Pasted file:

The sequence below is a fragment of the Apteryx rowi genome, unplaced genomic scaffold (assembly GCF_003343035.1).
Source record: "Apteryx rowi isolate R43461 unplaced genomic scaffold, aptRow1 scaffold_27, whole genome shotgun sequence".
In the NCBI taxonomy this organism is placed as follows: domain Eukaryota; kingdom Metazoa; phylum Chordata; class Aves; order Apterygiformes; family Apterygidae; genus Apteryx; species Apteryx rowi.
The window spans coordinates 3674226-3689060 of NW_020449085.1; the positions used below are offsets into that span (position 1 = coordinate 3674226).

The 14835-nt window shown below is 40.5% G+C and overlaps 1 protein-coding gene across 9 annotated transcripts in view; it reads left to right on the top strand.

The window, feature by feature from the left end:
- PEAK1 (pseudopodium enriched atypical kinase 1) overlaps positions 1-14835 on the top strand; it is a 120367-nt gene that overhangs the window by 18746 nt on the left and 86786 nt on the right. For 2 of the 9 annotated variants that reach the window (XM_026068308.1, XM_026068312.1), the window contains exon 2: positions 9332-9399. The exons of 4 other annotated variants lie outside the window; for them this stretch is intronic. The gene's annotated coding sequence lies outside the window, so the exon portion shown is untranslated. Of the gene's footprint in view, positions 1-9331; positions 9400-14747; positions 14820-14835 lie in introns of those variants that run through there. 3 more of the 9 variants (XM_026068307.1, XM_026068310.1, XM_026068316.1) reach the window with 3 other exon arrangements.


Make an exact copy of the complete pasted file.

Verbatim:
The sequence below is a fragment of the Apteryx rowi genome, unplaced genomic scaffold (assembly GCF_003343035.1).
Source record: "Apteryx rowi isolate R43461 unplaced genomic scaffold, aptRow1 scaffold_27, whole genome shotgun sequence".
In the NCBI taxonomy this organism is placed as follows: domain Eukaryota; kingdom Metazoa; phylum Chordata; class Aves; order Apterygiformes; family Apterygidae; genus Apteryx; species Apteryx rowi.
The window spans coordinates 3674226-3689060 of NW_020449085.1; the positions used below are offsets into that span (position 1 = coordinate 3674226).

The 14835-nt window shown below is 40.5% G+C and overlaps 1 protein-coding gene across 9 annotated transcripts in view; it reads left to right on the top strand.

The window, feature by feature from the left end:
- PEAK1 (pseudopodium enriched atypical kinase 1) overlaps positions 1-14835 on the top strand; it is a 120367-nt gene that overhangs the window by 18746 nt on the left and 86786 nt on the right. For 2 of the 9 annotated variants that reach the window (XM_026068308.1, XM_026068312.1), the window contains exon 2: positions 9332-9399. The exons of 4 other annotated variants lie outside the window; for them this stretch is intronic. The gene's annotated coding sequence lies outside the window, so the exon portion shown is untranslated. Of the gene's footprint in view, positions 1-9331; positions 9400-14747; positions 14820-14835 lie in introns of those variants that run through there. 3 more of the 9 variants (XM_026068307.1, XM_026068310.1, XM_026068316.1) reach the window with 3 other exon arrangements.